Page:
Single event latchup: hardening strategies, triggering mechanisms, and testing considerations
Dodds, Nathaniel Anson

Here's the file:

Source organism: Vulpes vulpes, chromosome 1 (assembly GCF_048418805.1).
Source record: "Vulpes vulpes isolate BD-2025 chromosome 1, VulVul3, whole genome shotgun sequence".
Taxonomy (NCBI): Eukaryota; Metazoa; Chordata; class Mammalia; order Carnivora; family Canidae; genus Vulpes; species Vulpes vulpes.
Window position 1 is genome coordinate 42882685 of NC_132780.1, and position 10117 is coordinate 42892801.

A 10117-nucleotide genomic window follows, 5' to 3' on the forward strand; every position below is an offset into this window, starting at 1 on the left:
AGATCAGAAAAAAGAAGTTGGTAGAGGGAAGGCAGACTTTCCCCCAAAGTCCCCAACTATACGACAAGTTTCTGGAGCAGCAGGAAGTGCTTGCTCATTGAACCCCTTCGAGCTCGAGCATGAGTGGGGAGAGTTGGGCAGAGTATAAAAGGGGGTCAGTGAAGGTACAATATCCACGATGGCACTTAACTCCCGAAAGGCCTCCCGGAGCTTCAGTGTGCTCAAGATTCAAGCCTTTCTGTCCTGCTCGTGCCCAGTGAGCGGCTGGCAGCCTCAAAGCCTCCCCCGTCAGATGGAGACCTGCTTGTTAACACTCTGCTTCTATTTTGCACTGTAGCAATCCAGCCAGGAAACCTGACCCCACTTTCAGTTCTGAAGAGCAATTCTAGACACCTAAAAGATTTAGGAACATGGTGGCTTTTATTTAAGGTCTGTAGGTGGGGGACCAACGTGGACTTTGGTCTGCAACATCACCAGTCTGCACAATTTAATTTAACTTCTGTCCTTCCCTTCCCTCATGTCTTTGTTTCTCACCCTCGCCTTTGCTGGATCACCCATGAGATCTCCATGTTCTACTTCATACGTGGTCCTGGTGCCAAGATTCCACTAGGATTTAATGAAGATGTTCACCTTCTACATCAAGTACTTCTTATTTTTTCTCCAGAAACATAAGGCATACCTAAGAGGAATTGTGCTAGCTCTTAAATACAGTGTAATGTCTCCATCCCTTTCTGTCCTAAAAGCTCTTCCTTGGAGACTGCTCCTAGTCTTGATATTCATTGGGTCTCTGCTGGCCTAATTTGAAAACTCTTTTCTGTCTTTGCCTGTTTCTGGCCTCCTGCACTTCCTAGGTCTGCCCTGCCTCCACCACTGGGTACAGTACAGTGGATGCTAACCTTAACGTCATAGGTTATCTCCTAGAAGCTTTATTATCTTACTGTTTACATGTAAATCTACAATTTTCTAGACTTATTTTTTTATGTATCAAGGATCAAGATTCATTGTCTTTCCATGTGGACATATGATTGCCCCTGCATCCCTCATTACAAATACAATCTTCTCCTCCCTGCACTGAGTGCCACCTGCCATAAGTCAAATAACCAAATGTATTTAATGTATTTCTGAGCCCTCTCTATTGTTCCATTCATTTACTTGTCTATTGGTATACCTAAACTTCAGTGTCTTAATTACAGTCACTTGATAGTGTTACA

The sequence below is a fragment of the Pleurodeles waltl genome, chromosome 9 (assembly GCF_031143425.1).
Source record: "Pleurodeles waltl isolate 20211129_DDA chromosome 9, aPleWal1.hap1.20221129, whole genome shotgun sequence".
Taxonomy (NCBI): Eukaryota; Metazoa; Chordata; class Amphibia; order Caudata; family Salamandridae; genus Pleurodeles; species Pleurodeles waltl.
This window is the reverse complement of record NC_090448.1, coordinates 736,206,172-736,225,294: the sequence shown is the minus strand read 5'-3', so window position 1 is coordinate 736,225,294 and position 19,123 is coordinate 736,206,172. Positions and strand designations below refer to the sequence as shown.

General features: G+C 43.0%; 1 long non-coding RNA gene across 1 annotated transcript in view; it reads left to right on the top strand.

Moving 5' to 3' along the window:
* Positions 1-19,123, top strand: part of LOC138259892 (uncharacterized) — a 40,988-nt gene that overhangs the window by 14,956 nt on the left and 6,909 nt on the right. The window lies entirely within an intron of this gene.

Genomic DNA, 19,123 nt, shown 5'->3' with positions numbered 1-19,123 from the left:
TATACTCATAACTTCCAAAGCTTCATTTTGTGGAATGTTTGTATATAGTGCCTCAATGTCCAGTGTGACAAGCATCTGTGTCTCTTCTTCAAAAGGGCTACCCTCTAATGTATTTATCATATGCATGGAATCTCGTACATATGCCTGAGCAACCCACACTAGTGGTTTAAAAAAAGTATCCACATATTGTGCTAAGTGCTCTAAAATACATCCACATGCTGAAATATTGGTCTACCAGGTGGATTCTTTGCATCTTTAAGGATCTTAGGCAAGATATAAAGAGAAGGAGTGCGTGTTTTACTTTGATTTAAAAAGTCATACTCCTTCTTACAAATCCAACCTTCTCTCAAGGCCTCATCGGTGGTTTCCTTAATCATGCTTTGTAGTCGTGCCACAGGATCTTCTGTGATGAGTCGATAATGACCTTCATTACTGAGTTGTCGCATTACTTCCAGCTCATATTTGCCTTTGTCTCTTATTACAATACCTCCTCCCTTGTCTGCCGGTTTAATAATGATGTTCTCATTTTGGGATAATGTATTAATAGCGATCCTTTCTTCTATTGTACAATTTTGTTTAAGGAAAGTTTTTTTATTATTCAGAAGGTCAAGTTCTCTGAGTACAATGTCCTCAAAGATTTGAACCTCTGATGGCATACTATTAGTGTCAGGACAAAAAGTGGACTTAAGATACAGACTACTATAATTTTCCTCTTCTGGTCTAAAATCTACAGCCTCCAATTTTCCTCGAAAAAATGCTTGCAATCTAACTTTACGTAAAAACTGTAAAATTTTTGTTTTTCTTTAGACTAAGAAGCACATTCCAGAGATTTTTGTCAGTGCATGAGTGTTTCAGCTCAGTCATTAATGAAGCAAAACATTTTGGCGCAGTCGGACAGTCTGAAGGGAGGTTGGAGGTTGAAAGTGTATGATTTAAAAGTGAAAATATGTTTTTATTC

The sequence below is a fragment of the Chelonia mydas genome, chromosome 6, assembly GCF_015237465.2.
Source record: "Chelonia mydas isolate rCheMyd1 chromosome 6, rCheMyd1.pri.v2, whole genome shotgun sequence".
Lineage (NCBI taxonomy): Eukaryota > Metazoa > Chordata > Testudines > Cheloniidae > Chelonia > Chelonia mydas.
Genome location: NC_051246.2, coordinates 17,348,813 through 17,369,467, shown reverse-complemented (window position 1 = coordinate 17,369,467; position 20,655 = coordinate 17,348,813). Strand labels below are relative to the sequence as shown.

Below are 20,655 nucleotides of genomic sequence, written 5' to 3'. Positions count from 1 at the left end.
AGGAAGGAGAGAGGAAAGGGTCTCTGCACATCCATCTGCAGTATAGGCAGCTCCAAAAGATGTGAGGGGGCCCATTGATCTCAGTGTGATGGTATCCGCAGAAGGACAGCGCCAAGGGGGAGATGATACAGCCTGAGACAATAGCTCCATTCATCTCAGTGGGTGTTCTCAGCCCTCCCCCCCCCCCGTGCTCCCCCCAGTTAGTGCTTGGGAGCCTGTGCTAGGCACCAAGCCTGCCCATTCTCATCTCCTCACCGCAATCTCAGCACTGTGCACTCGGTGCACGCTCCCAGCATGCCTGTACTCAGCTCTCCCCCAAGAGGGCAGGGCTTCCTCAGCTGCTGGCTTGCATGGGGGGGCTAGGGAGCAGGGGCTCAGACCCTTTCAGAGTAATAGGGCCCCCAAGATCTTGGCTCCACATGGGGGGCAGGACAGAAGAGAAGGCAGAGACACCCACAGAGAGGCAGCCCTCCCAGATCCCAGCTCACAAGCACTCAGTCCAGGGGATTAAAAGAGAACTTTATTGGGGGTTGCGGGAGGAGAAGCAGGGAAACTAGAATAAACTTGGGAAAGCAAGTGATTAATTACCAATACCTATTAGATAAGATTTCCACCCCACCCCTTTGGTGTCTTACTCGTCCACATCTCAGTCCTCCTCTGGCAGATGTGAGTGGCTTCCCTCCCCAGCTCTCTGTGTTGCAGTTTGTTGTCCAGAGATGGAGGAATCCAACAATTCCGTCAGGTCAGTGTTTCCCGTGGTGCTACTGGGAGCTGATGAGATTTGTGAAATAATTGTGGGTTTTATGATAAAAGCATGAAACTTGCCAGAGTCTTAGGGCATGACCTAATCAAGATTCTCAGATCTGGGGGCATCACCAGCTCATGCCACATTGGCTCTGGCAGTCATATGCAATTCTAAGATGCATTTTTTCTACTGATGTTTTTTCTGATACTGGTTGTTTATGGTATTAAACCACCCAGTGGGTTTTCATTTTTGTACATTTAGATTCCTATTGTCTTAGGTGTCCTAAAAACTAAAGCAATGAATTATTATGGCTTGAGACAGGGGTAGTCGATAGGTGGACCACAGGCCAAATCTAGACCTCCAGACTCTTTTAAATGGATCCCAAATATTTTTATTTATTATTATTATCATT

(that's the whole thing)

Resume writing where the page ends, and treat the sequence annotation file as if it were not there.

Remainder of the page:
Single event latchup (SEL) is a serious reliability concern for CMOS integrated circuits (ICs), and can be especially problematic in the space radiation environment. It can occur because of a parasitic pnpn circuit inherent in CMOS, which, if activated, introduces a low-impedance path across the power supply lines. This leads to a large current that can cause thermal damage in the IC. This dissertation describes an experimental study that focuses on SEL hardening strategies, triggering mechanisms, and testing considerations. The frontside single-photon absorption laser test method is used extensively. The backside two-photon absorption laser, broadbeam heavy ion, proton, and neutron test methods are also used. The majority of the work is done using custom test structures fabricated in a 180 nm bulk CMOS technology. Data are also presented on a commercial power device controller and 130 nm technology SRAMs. We evaluate the effectiveness of various SEL hardening strategies, including thick-film silicon-on-insulator (SOI), triple well, and guard rings. Although SOI technology is widely reported to be immune to SEL, conventional pnpn latchup can occur and has been observed in non-dielectrically isolated SOI processes. The introduction of triple well is shown to be an effective zero-area-penalty hardening strategy, although it does not result in the SEL immunity that was achieved when guard rings were introduced. After triggering latchup with the pulsed laser in a given pnpn region, latchup was observed to spread and infect many adjacent pnpn regions. The physical mechanisms of this spreading are discussed, along with the implications for device characterization. Lasers are used in other experiments to map the shapes and positions of SEL sensitive regions, and show that the position of maximum sensitivity is not centered on a pnpn region, but between two neighboring pnpn regions, due to synergistic triggering. Finally, the SEL sensitivity maps demonstrate that laser light reflected from metal lines toward the silicon can contribute to the single event effect response in some cases, for both backside- and frontside-incident laser tests.